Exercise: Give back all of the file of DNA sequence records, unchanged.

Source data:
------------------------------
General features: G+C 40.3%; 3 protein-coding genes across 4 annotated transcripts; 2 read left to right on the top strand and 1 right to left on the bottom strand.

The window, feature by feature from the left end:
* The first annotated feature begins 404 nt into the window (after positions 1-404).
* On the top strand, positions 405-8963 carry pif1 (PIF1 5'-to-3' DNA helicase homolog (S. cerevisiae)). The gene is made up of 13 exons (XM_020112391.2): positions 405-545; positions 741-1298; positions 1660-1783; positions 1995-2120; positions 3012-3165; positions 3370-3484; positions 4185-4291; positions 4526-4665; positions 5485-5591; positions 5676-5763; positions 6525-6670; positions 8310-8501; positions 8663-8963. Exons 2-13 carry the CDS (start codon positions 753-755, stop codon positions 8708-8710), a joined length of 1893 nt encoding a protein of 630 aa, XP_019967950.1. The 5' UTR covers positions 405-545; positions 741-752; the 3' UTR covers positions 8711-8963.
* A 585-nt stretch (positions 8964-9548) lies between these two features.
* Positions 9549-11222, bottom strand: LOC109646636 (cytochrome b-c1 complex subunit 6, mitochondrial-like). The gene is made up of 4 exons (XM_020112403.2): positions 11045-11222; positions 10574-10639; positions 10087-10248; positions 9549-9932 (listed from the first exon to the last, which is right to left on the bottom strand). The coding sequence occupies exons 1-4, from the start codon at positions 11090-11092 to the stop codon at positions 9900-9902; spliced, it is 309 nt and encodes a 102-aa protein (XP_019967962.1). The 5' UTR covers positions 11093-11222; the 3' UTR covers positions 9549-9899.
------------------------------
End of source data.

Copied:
General features: G+C 40.3%; 3 protein-coding genes across 4 annotated transcripts; 2 read left to right on the top strand and 1 right to left on the bottom strand.

The window, feature by feature from the left end:
* The first annotated feature begins 404 nt into the window (after positions 1-404).
* On the top strand, positions 405-8963 carry pif1 (PIF1 5'-to-3' DNA helicase homolog (S. cerevisiae)). The gene is made up of 13 exons (XM_020112391.2): positions 405-545; positions 741-1298; positions 1660-1783; positions 1995-2120; positions 3012-3165; positions 3370-3484; positions 4185-4291; positions 4526-4665; positions 5485-5591; positions 5676-5763; positions 6525-6670; positions 8310-8501; positions 8663-8963. Exons 2-13 carry the CDS (start codon positions 753-755, stop codon positions 8708-8710), a joined length of 1893 nt encoding a protein of 630 aa, XP_019967950.1. The 5' UTR covers positions 405-545; positions 741-752; the 3' UTR covers positions 8711-8963.
* A 585-nt stretch (positions 8964-9548) lies between these two features.
* Positions 9549-11222, bottom strand: LOC109646636 (cytochrome b-c1 complex subunit 6, mitochondrial-like). The gene is made up of 4 exons (XM_020112403.2): positions 11045-11222; positions 10574-10639; positions 10087-10248; positions 9549-9932 (listed from the first exon to the last, which is right to left on the bottom strand). The coding sequence occupies exons 1-4, from the start codon at positions 11090-11092 to the stop codon at positions 9900-9902; spliced, it is 309 nt and encodes a 102-aa protein (XP_019967962.1). The 5' UTR covers positions 11093-11222; the 3' UTR covers positions 9549-9899.